LEATHER SHOES - FABRIC SHOES - SLIPPERS - SANDALS
- WOODEN PATTENS
Shoes were worn by all classes of
woman, even the very poor. Only the quality of the materials and
fine details varied. The purpose and basic design of the shoes
remained the same. Margherita Datini's wardrobe in 1339 lists
among her footwear, wooden pattens with leather laces and one
pair of backless leather slippers with thick soles called pianelles.
Her regular shoes are not mentioned.
Shoe styles changed a little over the medieval period but the
general shape and features remained more or less the same.
fashionable shoe was made to fit the foot with an elongated piece
over the big toe side of the front. The shoes were known in England
as crackows and the shaped fronts poulains, although many times
the shoes are simply listed as poulains, particularly by the French
where it word indicated the country of the origin of the style-
Poland. This term also indicates they are the shoes with the pointed
toes. The Museum of London have excavated a large number of these
shoes and one has been recovered complete with the moss stuffing
inside the toes. It is assumed that this stuffing provided a certain
amount of rigidness to the shoe and helped the toe retain it's
shape. The image at right shows the shoe and it's stuffing.
There were two basic methods of shoe
construction in the middle ages. The first comprised a shoe which
stitched it's upper directly onto the sole with the stitching
visible on the outside. The other, known as a turned shoe is constructed
inside out and then turned the right way out after the sewing
was completed. A further sole could be added, but was not a necessity.
In order to turn the shoe once the stitching was completed, it
was soaked in a bucket of water until it softened enough to allow
maneuvering. Care was needed not to stretch the shoe out of shape
or tear the leather. Once it was dry again, the leather returned
to it's original stiffness.
medieval shoes have been excavated from the river in London. Most
are of similar shape- some with less pointy toes and others with
decorative embossing, cutwork or tooling on the uppers. Some of
these can be seen at left. In 1313, Anicia atte Hegge, a widow
from Hampshire made a will made on the surrendering of her holding
to her son included the stipulation that, among other things,
would be provided with various items including a pair of shoes
worth 6d each year.
Leather shoes could be decorated with cut outs and decorative
tooling or stamping. Stamping was done after the leather had been
soaked in hot water to make it soft. Finds show several leather
slippers with the same identical Tristan and Isolde stamp showing
that they were mass-produced and not restricted to just the elite
There is no record that I have seen
of women owning or wearing long boots similar to those worn by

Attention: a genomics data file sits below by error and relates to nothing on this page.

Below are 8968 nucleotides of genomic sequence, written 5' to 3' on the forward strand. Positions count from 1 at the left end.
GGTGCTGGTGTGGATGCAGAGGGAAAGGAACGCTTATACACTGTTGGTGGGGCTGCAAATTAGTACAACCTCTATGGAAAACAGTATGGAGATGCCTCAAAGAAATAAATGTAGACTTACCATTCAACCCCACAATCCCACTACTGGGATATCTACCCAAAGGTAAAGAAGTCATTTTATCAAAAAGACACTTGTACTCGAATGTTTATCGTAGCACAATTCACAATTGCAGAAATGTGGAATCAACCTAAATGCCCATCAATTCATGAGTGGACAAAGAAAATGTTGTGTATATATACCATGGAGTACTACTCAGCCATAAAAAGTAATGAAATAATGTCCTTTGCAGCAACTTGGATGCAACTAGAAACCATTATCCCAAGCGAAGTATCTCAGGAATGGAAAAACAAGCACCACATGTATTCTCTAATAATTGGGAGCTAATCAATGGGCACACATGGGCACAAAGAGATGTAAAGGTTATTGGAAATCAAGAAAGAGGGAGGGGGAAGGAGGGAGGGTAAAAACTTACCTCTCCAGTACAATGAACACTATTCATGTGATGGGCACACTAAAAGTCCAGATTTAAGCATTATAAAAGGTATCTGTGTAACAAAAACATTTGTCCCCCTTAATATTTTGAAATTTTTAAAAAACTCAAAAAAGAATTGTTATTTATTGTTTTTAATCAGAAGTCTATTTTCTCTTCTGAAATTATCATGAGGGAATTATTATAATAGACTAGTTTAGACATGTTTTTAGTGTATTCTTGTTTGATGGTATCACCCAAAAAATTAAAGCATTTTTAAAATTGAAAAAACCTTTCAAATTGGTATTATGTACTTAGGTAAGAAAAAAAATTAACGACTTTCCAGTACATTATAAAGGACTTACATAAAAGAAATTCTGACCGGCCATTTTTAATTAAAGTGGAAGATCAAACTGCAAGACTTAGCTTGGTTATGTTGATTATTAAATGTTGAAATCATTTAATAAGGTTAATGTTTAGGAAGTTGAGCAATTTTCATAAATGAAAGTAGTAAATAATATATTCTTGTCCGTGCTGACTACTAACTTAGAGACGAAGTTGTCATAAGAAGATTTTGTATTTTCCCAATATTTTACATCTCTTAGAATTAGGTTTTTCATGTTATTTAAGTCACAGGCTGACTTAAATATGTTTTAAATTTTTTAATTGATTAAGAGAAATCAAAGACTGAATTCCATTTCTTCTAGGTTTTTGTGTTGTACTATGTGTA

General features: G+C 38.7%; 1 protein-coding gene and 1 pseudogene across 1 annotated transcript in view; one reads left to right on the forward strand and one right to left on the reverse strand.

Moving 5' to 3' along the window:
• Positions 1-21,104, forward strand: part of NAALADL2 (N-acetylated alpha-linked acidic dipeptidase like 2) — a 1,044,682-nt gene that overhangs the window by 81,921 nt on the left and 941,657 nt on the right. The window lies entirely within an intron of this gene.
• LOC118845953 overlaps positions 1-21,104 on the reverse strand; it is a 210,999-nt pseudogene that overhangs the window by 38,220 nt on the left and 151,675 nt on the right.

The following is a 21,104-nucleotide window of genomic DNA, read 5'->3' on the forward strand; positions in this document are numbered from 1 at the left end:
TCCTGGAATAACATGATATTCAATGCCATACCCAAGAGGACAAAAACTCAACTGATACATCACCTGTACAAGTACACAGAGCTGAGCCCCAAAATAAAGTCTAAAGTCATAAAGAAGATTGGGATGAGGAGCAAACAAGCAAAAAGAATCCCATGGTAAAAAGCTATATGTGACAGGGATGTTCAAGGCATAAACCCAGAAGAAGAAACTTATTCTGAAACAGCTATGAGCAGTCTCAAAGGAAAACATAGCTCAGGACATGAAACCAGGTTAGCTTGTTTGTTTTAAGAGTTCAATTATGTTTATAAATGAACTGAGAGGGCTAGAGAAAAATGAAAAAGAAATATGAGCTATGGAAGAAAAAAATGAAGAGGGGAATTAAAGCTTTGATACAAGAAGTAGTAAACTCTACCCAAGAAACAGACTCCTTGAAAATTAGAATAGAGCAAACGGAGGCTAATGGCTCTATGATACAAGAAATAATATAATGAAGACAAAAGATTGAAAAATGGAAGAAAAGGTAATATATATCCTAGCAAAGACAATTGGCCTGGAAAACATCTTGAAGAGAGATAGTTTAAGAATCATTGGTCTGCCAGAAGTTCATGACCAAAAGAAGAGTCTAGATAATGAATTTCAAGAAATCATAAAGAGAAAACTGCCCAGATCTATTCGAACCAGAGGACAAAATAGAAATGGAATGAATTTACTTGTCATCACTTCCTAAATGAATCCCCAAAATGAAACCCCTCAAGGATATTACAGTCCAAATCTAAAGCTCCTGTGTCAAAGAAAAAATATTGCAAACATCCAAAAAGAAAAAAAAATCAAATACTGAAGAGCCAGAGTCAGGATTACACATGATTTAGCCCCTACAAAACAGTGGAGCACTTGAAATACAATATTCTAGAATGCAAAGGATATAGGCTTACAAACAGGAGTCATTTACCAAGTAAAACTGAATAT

men in the 14th century. Certainly townswomen and noble ladies
did not seem to. Ankle boots were possibly worn by country women.
In the 12th to 14th century, heavy shoes of undressed leather
were worn by English peasants. These were called revelins or riveling
or slops and were constructed of raw hide with the hair on the
An existing sample of embroidered fabric ecclesiastical shoes
shown at right, is those belonging to the Holy Roman Emperor dated
from approximately the 1200s.
Although this sample is 200 years
before the high medieval period, it demonstrates the high level
of skill utilized in the construction of the shoe itself. The
shoe appears lined and has a drawstring around the ankle. The
sides seem quite rigid and a separate sole is evident. Gold thread
embroidery can be seen and gemstones have been stitched on.
It would appear that shoes made for
special occasion which were highly embellished could also possibly
be worn by ladies of high status who also had the ability and
the funds to do so.
are limited existant samples of medieval sandals but it is certain
that they would have been worn during the warmer times of the
year just as we do today.
Shown at right is a 15th century
sandal from a London excavation made from leather. The sandal
has a bronze buckle and a strap between the toes and over the
forefoot- the design which persists today.
Slippers were worn the same as we wear them today- as a light
indoor shoe. The pinson was a 14th to 16th century light, indoor
shoe which was often furred.
detail at the left is taken from the 1485 Memling painting of
Bathsheba. It shows a naked woman getting out of her bath
and stepping into some household slippers which would not look
out of place in any modern household today although it it not
possible to ascertain the material of the slippers themselves.
In the household accounts of King
Edward III, there is listed a gift of clothing to a lady of Brittany,
which included eighteen pairs of leather gloves and eighteen pairs
image detail at right, The Aldolphini Wedding painted by
Jan Van Eyck in 1434, shows a pair of wooden overshoes called
pattens. They were worn over the top of regular shoes or footed
hose to protect them from the elements and muddy streets. The
pattens shown here are typical of those described during the middle
ages, some having a hinged heel part, to assist with greater mobility.
The lowers were usually made of wood or cork and the upper strap
Margherita Datini, the wife of a
wealthy Italian merchant, in her 1339 household accounts, lists
among her footwear, wooden pattens with leather laces.